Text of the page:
Hey all     BS"D 
I just got home from the Heart to Heart leadership summit!! Here is a quick preliminary report, possibly to be followed up on..
Heart 2 Heart is destined to succeed because they've got "it" right. Thats why I choose to associate with them. What is "it," for a Jewish organization devoted to making campus Jewish life more inclusive?

It's the opposite of "kiruv. "gone wrong.  BTW huuge disclaimer here- there are many righteous people who are self- labelled "kiruv professionals." I just want to point out why the word is potentially hazardous, and how Heart to Heart avoids the pitfalls associated with the term. 

Why do people distrust "kiruv"? I think part of it is that at times those doing the noble work of saving the Jewish people from its hemorrhaging numbers R"L are not properly trained. They think, tragically, that encouraging Jewish involvement means doing what ever it takes to change people. 

The Gerer Rebbe once said that he spent years at the beginning of his leadership trying to change his region. After a decade, it was a complete failure 
Then, he tried to change his state. Ten years of pushing and pushing failed to bear fruit. 
Then, his family...no dice. 
Finally, he decided to change himself. After that, he saw that his family, state, and entire region were changed as a matter of course! 

It's all about cultivating a humble mindset- making sure that we are doing this for the right reasons .......

When you are trying to mold people to fit your image, thats one slipperly slope! Furthermore, when Baalei Teshuva are giving up all of their former hobbies, it's a sure warning sign. Maturity, and Ahavat Yisroel, means recognizing that we are not here to change people, but rather to be there for them. Physically and Spiritually- whatever they need. This changes the focus from us to them, and paradoxically makes us more successful in encouraging them to take up a more Jewish lifestyle. 

At the summit, one session coordinator tried to force us to answer "yes or no, is our goal to make people Observant?"You can guess what happened next at this meeting of around 15 wonderful yidden....they had upwards of around 40 opinions on the subject. We never got around to answering the question- and I am still not sure whether it ought to be answeed in a black-and white fashion. 

But I learned something valuable about myself from the experience- that when push comes to shove, if i really, really had to pick, then the answer is a simple and resounding...

HECK NO!!! 
How can I say this??What a chutzpah, right?  
First off, what is the Torah source that we should engage in actvism? We derive our scriptural justification, in part, from "You shall love your fellow as yourself." So Hashem wants us to help one another, to desire for them the same things that we wish for ourselves. And we all agree that giving opportunity and motivation to do a mitzva is infinitely valuable to those that we help. 

But who says our goal is to make them observant?!!! Number One, its not realistic in most cases. At a Shabbat dinner or class, we need a short-term goal that stands on its own merit. Like doing an infinite mitzva of Hashem while providing a positive Jewish expereince to counteract years of cumulative Hebrew School trauma. The Rebbe always said that its not all or nothing, after all.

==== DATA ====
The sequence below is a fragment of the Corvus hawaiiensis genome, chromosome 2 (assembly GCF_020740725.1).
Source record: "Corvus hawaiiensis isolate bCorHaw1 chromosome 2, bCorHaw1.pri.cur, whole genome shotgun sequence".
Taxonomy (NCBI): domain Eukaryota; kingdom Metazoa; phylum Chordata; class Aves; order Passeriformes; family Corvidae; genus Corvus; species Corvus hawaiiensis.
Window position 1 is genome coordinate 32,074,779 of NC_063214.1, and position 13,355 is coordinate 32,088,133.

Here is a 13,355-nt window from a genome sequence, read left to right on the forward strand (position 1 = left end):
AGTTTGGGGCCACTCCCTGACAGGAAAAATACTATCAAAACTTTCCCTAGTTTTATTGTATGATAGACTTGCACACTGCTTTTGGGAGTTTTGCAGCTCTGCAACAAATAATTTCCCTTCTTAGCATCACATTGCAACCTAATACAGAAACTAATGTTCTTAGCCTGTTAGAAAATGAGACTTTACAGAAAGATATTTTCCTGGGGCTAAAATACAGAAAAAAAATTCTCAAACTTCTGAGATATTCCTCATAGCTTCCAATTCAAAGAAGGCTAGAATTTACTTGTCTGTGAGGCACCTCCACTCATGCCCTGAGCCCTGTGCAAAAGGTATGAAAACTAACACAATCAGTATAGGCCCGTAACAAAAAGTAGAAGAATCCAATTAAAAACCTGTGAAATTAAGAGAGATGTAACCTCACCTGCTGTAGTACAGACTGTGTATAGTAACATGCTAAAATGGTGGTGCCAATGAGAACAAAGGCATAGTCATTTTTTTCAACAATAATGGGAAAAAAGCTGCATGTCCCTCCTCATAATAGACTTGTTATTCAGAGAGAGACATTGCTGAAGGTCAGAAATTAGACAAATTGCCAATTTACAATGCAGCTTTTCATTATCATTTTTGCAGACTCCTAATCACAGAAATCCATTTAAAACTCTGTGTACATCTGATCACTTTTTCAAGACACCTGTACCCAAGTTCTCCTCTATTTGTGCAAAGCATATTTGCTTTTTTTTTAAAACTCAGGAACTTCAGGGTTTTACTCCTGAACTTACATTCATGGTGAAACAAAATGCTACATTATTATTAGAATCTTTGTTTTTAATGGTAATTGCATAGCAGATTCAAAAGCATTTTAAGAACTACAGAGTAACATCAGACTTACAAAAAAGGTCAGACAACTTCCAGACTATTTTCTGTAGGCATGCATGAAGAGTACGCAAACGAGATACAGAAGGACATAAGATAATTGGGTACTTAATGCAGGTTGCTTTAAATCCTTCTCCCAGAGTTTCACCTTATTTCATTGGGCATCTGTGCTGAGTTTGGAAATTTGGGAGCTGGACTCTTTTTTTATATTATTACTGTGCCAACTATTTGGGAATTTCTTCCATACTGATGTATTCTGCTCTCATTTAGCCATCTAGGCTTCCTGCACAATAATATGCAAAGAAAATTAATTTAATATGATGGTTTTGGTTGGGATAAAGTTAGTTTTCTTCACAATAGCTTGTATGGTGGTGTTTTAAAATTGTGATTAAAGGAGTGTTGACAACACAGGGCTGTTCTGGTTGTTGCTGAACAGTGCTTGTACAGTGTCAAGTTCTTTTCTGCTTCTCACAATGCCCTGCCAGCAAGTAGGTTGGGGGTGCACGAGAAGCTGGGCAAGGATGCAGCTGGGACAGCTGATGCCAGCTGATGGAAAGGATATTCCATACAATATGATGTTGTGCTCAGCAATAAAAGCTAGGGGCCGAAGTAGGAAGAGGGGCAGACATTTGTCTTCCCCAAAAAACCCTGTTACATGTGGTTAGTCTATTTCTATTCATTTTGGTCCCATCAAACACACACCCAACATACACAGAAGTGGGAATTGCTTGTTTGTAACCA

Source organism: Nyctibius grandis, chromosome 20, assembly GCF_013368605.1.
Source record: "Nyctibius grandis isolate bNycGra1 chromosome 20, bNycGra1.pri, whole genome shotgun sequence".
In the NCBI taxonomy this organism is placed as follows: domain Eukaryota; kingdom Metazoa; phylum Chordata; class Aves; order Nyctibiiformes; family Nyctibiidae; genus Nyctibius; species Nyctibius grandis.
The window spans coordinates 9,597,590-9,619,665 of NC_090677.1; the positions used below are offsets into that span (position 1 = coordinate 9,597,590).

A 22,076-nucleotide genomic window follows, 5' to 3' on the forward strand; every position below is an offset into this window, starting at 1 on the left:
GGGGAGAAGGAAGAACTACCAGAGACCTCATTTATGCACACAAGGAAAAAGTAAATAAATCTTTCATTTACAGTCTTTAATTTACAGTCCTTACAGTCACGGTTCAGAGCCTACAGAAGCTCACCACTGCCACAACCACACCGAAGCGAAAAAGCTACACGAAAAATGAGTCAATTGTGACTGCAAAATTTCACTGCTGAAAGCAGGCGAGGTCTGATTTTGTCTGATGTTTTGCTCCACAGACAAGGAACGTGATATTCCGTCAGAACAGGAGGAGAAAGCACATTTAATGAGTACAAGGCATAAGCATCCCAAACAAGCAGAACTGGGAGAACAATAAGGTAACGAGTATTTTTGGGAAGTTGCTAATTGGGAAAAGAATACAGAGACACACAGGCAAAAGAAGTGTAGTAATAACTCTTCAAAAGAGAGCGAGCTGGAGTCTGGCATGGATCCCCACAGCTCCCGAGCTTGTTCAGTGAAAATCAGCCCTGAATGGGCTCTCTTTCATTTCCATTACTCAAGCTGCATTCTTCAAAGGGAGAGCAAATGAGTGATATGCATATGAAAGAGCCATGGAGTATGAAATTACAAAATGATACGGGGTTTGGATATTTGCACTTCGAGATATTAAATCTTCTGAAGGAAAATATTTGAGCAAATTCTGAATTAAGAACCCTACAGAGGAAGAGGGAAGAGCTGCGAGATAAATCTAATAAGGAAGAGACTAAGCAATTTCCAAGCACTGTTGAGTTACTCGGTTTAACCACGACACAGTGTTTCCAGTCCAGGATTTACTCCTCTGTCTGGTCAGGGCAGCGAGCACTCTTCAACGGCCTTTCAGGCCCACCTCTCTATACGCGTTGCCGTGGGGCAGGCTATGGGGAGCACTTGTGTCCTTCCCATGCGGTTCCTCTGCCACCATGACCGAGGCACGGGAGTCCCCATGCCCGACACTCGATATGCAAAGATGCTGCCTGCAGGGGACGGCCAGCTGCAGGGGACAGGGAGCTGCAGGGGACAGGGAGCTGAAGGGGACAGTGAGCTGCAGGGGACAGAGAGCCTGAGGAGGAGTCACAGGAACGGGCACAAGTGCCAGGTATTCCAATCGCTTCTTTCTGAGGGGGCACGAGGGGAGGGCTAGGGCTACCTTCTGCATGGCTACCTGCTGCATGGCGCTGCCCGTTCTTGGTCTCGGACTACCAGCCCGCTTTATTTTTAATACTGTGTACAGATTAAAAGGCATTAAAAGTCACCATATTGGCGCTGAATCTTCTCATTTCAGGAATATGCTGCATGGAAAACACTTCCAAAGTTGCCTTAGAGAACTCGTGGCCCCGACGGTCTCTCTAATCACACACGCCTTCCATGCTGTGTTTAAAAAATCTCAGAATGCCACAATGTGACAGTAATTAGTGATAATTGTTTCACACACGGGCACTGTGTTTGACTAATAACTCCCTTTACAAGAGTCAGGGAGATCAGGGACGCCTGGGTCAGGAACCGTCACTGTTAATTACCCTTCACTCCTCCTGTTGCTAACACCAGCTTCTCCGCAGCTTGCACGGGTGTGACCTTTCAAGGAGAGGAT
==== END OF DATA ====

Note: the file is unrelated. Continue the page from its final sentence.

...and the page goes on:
Second, part of maturity means recognizing that we cannot ram our lifestyle down the throats of others. It spans the gap between the twin nadirs of impracticality and immoral conduct. When was the last time that you saw an abraive argument on politics or religion end in concession? With a communist acknowledging the superior reason of a libertarian, leaving their commune, and becoming an investment banker? Its not realistic, nor even desirable. It flies in the face of recognizing the value of another's perspective. And it sets two egos against one another, instead of encouraging mutual acceptance and fostering community. 

I think that the Lubavitcher Rebbe's counsel is pertinent here- when he talked about the flaw inherent in the phrase "kiruv rechokim"(bringing close those who are far). He said something like- "Who are we to say that we are close and they are far?!" 
"Kiruv" is a harmful term because it implies two disparate planes of existence-that it is somehow our duty to help others up to our madgrega. Now THAT is what I call a chutzpa! 

Do we have any idea how valuable it must be to Hashem when a "secular" Jew comes to shul once a year on Yom Kippur?!!! He must be overjoyed! Really puts my own tefillot(prayers) in perspective. The truth is, we use words like "Orthodox" and "Observant" cheaply. Almost nobody is without sin. The truth of the matter is, we are all on a journey. Some simply have more Jewish education, which just makes them more responsible for their actions. But we cannot ever judge anyone accurately- only G-d can. We don't know how much effort anyone is putting in relative to the other, and never will. 


So to wrap up for the evening....The Jewish people are absolutely and inherently one. The dichotomy of "observant" and secular" is false- every Jew does mitzvot, and has a soul. And no one knows who is trying harder. 


indoctrinating people so that they will fit our images of who they should be (which tends to look a lot like ourselves)= dangerous

Welcoming Jews into halachic communities, encouraging them to do mitzvot without judging ==G-dly!! 

And keep in mind the following phrase- a Jew, 
Is a Jew, is a Jew, is a Jew, is a Jew................is a Jew. 
Have a Wonderful Week!!!  

ps make sure to check the TorahThoughts blog frequently for some words of Torah that emphasize the above themes!!And add your comments. 
Love, 
Yaakov